ANAHEIM, Calif. This is the time of year when the baseball postseason
creates many of the game's most memorable moments. The heroics of Reggie
are shown time and
again, until another name comes along to join them.
year it could be New
York Yankees star Alex
Phillies slugger Ryan
is a 57-year-old Iowan who has spent 27 years in the major leagues, never
hitting a home run or throwing a pitch. He is an umpire, the latest to miss a
call in a playoff game in a string of embarrassing gaffes by the "men in
blue." Obvious umpiring mistakes this month could wind up dramatically
affecting America's most tradition-bound sport from an increased use of
video replays to verify calls to older umpires being targeted in a brewing labor
war between Major League Baseball and its umpires.
as video has preserved many of baseball's most iconic moments, it's also showing
that umpires are, well, human. Games broadcast on television, sports highlight
shows and websites are showing, over and over, not just the plays of the game
but also umpires botching calls in slow motion, from multiple angles and in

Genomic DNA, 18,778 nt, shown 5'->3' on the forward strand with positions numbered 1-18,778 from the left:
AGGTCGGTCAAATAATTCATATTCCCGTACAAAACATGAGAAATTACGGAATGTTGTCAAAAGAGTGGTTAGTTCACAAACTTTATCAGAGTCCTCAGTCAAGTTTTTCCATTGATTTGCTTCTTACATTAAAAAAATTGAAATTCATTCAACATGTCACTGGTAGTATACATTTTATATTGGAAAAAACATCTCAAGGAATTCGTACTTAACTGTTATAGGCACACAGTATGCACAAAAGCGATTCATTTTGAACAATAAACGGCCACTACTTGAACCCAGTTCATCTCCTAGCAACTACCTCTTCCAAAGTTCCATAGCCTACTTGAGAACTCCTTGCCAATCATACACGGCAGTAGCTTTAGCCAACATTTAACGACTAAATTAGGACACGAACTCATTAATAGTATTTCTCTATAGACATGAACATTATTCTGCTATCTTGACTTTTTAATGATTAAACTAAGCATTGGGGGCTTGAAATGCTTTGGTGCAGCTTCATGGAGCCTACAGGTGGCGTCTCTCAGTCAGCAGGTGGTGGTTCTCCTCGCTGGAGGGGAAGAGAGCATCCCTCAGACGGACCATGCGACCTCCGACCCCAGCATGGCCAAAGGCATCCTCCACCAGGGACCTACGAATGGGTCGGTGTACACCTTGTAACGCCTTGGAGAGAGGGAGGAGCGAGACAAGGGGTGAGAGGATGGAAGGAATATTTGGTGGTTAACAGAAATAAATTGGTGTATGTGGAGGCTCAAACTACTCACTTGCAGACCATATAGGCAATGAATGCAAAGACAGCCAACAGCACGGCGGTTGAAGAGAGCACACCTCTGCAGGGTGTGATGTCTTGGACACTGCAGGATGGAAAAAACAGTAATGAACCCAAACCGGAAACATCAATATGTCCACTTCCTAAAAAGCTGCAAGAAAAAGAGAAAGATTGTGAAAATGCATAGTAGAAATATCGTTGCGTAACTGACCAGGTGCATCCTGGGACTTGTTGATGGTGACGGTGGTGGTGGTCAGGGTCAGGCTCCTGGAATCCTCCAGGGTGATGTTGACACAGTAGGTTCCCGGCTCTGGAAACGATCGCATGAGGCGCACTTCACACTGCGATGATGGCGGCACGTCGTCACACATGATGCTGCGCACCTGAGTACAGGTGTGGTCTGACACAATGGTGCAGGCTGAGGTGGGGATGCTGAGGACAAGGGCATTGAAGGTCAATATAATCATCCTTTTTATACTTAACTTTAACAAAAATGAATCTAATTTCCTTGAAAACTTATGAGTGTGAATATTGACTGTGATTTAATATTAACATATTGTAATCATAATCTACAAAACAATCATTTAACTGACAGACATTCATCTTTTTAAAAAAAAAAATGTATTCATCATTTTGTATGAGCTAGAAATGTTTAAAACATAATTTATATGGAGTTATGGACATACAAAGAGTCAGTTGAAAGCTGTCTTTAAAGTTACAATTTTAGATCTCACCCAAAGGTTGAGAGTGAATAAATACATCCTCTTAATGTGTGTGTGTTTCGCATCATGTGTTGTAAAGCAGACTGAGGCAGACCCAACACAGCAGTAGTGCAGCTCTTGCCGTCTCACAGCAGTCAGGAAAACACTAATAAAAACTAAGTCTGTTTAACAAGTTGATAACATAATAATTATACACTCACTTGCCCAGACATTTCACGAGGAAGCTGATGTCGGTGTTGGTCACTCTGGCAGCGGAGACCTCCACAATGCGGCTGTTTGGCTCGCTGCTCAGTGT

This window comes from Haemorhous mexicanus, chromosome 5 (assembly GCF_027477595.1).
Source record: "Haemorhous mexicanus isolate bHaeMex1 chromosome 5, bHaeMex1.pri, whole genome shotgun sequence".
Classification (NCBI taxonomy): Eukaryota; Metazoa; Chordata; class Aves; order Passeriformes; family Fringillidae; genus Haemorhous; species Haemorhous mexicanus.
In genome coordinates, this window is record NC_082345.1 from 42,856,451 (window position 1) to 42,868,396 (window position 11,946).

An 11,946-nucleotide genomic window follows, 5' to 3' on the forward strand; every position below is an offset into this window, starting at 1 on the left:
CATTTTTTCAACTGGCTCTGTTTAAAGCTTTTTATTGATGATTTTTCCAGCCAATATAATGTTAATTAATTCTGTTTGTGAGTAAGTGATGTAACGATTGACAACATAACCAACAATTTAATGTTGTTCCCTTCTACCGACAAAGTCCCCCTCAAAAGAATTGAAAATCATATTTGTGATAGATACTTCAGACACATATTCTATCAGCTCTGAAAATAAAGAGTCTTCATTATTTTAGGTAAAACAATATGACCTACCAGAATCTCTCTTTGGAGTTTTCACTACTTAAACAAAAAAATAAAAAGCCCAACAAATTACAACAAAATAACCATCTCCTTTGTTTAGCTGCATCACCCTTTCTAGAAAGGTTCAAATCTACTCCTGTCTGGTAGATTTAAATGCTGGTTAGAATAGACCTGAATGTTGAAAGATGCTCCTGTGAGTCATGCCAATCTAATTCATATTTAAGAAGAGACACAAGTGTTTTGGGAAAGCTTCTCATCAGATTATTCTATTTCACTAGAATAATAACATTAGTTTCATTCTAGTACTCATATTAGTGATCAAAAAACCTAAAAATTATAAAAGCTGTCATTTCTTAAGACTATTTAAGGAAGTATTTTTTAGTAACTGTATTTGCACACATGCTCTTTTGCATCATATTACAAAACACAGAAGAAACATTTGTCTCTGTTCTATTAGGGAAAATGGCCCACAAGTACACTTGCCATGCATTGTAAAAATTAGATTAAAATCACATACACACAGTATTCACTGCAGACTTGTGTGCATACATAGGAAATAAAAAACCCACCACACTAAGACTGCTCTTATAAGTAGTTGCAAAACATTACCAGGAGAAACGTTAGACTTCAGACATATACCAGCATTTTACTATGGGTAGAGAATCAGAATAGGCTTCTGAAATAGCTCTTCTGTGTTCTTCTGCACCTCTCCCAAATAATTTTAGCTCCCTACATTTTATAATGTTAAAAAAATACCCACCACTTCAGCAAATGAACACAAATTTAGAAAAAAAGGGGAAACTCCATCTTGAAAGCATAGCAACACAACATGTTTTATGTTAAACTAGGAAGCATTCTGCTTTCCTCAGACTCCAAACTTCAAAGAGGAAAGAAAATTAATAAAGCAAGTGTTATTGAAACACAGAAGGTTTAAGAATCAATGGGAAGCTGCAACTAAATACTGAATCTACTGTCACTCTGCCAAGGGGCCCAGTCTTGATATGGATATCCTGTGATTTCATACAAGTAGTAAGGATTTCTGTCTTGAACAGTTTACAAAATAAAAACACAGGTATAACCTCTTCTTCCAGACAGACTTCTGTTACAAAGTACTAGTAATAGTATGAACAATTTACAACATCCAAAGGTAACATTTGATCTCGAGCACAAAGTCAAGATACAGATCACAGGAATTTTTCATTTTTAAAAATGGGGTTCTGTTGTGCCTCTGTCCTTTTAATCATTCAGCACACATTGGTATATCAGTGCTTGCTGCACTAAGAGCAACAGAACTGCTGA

potential for more bad calls in the World
Series which begins Wednesday with the Philadelphia Phillies playing at
the New York Yankees orLos
Angeles Angels has led to increasing calls for Major League Baseball to
expand its use of video replays, now used only to verify home runs.
could save face by giving the umpires the luxury that everyone else in the world
has: seeing the play again," says Dave Phillips, a former umpire who
advocates baseball expanding the use of replay to verify or correct calls on the
was an umpire for 32 years who periodically worked on the same crew as
McClelland, including in the 1993 World Series. He acknowledges he's concerned
that blown calls might have affected this year's playoffs.
forbid if that kept a team out of the World Series," he says.
have never seen it as bad'
is not only a couple of calls McClelland missed Tuesday in an American
League Championship Series game
in Anaheim won 10-1 by the Yankees, but also a string of fair-or-foul,
safe-or-out and other mistakes caught on camera since the playoffs began more
than two weeks ago.
have been such egregious mistakes that umpires have shown up after managers and
players at postgame news media sessions to explain themselves.
comments were typical after replays showed he missed a second Yankees player
being tagged out when two baserunners ended up near third base and when he later
ruled that New York's Nick
Swisher left third base too
soon trying to score on a fly-ball out.
just out there trying to do my job and do it the best I can," McClelland
said. "And unfortunately there was, by instant replay, two missed
is considered one of the game's best umpires, regularly ranked near the top of
player surveys. He has worked in 15 postseasons, including four World Series.
During his first season in the major leagues in 1983, he was the home-plate
umpire who took away a home run fromGeorge
Brett in the famous
"Pine Tar Incident," ruling that Brett's bat had too much of the
sticky substance on it.